The mini cabin, which is less than 1,000 square feet and surrounded by an acre or two of land, is how many people are still fulfilling their getaway dreams without breaking their budgets these days. Here are a few examples:
A deck expands the space of The Turtle House in St. Paul, MN.
The magazine is full of inspirational stories of people who are building their dream getaway, so we suggest you check it out. And once you do, let us know what you think! Did you find it as inspirational as we did? Are you interested in a mini-cabinet getaway?
Photos via Alchemy Architects
We know we’re an interior design firm, but today we want to talk about something a little off topic from decorating and remodeling: retinal scan machines. Admittedly, this is slightly random, but CMR Interiors’ Candice Mathers recently heard from her aunt about a woman who had breast cancer but didn’t know about it until it showed up on her retina scan. Amazing, right?
Retinal scans are often used as an identification measure since the human eye is similar to a fingerprint: everyone has a unique retina. But eye exams can also help detect diseases—and not just eye diseases! As Dr. Ari Weitzner writes on Eye Doc News, Ophthalmology Online:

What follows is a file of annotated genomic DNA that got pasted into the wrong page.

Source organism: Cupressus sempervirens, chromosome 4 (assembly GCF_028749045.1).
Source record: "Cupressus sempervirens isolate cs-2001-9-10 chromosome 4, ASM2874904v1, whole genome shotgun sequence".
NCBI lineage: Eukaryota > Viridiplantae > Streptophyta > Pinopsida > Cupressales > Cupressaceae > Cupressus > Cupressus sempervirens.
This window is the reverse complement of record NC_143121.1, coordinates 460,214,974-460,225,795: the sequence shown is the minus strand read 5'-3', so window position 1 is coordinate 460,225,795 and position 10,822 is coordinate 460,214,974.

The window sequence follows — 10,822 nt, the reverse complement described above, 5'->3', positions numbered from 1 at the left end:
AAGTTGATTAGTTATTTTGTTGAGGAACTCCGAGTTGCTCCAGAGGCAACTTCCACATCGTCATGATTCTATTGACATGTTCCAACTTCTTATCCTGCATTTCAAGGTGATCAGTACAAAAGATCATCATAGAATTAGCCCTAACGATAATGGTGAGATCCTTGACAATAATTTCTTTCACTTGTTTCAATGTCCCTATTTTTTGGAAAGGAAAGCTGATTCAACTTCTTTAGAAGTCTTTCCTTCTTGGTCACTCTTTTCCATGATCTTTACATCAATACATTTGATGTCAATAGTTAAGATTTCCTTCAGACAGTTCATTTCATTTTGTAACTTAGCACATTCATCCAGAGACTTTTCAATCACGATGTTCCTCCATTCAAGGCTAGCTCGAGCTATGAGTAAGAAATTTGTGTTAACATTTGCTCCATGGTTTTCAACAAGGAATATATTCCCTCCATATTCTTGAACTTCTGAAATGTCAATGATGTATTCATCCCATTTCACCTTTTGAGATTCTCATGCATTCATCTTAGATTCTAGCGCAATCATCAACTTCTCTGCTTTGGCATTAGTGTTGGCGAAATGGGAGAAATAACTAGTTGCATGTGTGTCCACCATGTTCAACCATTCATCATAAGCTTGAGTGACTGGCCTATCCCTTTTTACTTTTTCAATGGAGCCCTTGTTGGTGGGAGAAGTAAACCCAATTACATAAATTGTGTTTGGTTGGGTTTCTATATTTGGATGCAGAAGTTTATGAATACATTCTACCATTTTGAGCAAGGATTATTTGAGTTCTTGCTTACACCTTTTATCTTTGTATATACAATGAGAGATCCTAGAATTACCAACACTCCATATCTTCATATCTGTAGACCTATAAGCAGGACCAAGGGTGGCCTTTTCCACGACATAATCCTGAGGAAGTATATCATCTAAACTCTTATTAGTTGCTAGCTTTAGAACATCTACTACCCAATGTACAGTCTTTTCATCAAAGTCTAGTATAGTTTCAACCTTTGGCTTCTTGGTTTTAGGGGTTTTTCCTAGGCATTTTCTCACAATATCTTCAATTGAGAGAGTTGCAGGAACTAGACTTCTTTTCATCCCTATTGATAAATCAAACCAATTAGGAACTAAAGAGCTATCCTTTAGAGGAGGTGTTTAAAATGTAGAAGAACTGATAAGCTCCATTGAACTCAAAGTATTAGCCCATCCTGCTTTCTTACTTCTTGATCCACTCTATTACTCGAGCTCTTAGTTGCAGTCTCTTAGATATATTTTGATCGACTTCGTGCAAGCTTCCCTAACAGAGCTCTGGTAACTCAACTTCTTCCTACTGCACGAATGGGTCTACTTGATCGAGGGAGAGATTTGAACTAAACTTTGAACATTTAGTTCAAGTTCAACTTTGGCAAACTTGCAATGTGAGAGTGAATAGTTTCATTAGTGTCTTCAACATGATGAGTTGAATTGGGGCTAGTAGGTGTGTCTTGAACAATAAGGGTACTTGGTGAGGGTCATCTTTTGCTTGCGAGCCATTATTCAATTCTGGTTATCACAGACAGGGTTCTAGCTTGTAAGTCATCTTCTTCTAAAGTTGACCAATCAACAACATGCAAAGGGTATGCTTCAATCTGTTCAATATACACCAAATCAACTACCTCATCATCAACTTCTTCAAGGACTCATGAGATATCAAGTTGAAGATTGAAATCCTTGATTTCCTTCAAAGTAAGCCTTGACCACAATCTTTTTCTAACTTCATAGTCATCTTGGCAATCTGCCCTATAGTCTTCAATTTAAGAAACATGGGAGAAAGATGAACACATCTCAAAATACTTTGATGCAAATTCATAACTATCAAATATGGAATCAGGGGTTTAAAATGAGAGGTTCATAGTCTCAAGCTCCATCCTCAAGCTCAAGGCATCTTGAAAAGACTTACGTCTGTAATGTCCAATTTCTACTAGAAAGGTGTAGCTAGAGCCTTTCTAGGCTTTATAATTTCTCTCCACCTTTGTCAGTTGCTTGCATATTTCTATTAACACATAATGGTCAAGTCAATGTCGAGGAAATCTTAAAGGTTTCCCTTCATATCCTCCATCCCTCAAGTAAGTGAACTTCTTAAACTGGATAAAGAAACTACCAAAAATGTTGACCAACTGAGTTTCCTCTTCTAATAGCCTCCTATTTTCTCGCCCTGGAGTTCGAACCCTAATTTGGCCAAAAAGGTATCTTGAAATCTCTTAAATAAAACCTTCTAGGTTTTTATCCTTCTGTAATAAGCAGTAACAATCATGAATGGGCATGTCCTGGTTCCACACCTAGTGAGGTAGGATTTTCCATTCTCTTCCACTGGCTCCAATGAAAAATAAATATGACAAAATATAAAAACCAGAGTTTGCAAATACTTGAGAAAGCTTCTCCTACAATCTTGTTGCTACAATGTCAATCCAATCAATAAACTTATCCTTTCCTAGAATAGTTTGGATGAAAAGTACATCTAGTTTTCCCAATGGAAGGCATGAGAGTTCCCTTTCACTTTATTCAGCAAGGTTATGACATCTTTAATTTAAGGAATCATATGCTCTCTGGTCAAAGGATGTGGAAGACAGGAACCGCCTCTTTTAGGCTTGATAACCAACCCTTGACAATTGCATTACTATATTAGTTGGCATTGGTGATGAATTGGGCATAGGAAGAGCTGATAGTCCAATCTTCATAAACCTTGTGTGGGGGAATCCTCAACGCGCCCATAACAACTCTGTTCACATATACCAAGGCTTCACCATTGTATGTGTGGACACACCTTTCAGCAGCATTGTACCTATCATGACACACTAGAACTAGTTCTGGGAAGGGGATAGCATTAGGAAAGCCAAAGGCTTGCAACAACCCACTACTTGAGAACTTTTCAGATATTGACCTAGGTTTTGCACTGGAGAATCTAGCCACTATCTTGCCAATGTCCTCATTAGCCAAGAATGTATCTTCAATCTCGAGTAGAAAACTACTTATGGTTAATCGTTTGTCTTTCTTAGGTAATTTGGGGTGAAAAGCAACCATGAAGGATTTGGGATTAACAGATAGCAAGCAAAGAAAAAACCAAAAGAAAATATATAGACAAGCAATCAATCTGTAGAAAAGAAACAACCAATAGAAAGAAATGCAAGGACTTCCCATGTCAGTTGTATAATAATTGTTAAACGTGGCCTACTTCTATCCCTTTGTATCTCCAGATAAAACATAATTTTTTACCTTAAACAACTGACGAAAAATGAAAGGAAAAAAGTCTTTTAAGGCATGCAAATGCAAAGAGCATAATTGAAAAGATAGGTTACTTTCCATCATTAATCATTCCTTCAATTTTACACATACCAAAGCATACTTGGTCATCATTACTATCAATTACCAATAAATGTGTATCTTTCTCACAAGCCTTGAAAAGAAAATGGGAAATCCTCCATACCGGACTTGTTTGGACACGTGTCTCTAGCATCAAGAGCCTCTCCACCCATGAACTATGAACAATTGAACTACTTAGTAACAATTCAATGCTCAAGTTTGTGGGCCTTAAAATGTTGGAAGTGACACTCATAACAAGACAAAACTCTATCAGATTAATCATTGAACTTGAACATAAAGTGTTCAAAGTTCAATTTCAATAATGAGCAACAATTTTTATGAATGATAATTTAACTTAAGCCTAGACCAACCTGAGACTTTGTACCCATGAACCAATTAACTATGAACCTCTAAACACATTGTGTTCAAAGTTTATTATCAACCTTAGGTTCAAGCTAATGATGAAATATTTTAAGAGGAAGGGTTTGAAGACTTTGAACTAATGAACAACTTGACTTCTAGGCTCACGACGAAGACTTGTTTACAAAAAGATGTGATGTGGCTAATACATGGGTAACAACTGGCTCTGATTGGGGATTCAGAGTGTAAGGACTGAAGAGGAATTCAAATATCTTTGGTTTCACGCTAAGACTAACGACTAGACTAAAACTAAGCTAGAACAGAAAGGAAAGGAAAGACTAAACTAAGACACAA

“Ophthalmologists can detect many ‘silent’ diseases that no other doctor can. For example, we can find tiny clots in the retina blood vessels that can often mean that a patient is at high risk for stroke or heart attack, or, can be a sign of leukemia. I have saved many lives this way.”
These scans can also detect cancer, diabetes, cardio vascular disease, brain tumors, eye disease, hypertension, and getting a retinal scan can also save your eyesight. You can have a hemorrage without knowing about it….macular degeneration or a detached retina.
Its not a painful at all–and it gives a very clear scan of the inside of the eye.
We think it’s important for people to get yearly eye exams yearly to check their overall health , because this scan does have a preventative nature to it . An eye exam typically costs about 140 out of pocket unless you have eyecare insurance .
Image by lukedavison